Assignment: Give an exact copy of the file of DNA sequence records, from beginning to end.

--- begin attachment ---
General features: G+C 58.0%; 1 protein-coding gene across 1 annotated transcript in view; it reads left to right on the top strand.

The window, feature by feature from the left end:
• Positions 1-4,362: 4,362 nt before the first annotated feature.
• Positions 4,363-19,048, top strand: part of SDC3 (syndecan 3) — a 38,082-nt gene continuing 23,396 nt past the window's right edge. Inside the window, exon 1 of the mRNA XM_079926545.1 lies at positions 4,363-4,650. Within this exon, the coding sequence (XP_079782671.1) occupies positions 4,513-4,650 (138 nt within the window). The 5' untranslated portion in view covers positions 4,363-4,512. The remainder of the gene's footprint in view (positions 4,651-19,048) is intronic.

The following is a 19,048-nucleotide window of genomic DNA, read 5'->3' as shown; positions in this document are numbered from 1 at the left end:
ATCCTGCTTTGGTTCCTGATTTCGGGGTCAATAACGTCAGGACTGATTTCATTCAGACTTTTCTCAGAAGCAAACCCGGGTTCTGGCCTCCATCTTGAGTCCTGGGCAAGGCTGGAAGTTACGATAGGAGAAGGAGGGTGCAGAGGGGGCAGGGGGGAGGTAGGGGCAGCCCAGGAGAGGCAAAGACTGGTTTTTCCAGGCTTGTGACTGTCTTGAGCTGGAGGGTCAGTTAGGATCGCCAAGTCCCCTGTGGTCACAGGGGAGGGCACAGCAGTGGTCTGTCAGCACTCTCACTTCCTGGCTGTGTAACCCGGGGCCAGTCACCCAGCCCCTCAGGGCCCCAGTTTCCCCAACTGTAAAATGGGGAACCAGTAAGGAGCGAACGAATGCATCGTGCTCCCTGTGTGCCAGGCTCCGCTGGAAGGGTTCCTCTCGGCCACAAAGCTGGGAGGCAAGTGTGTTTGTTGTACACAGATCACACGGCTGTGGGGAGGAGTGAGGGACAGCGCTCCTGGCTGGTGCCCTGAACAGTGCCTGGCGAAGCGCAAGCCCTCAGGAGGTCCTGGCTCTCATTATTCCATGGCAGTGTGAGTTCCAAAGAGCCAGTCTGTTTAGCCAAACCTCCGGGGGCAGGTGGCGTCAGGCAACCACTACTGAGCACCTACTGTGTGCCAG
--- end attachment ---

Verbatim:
General features: G+C 58.0%; 1 protein-coding gene across 1 annotated transcript in view; it reads left to right on the top strand.

The window, feature by feature from the left end:
• Positions 1-4,362: 4,362 nt before the first annotated feature.
• Positions 4,363-19,048, top strand: part of SDC3 (syndecan 3) — a 38,082-nt gene continuing 23,396 nt past the window's right edge. Inside the window, exon 1 of the mRNA XM_079926545.1 lies at positions 4,363-4,650. Within this exon, the coding sequence (XP_079782671.1) occupies positions 4,513-4,650 (138 nt within the window). The 5' untranslated portion in view covers positions 4,363-4,512. The remainder of the gene's footprint in view (positions 4,651-19,048) is intronic.

The following is a 19,048-nucleotide window of genomic DNA, read 5'->3' as shown; positions in this document are numbered from 1 at the left end:
ATCCTGCTTTGGTTCCTGATTTCGGGGTCAATAACGTCAGGACTGATTTCATTCAGACTTTTCTCAGAAGCAAACCCGGGTTCTGGCCTCCATCTTGAGTCCTGGGCAAGGCTGGAAGTTACGATAGGAGAAGGAGGGTGCAGAGGGGGCAGGGGGGAGGTAGGGGCAGCCCAGGAGAGGCAAAGACTGGTTTTTCCAGGCTTGTGACTGTCTTGAGCTGGAGGGTCAGTTAGGATCGCCAAGTCCCCTGTGGTCACAGGGGAGGGCACAGCAGTGGTCTGTCAGCACTCTCACTTCCTGGCTGTGTAACCCGGGGCCAGTCACCCAGCCCCTCAGGGCCCCAGTTTCCCCAACTGTAAAATGGGGAACCAGTAAGGAGCGAACGAATGCATCGTGCTCCCTGTGTGCCAGGCTCCGCTGGAAGGGTTCCTCTCGGCCACAAAGCTGGGAGGCAAGTGTGTTTGTTGTACACAGATCACACGGCTGTGGGGAGGAGTGAGGGACAGCGCTCCTGGCTGGTGCCCTGAACAGTGCCTGGCGAAGCGCAAGCCCTCAGGAGGTCCTGGCTCTCATTATTCCATGGCAGTGTGAGTTCCAAAGAGCCAGTCTGTTTAGCCAAACCTCCGGGGGCAGGTGGCGTCAGGCAACCACTACTGAGCACCTACTGTGTGCCAG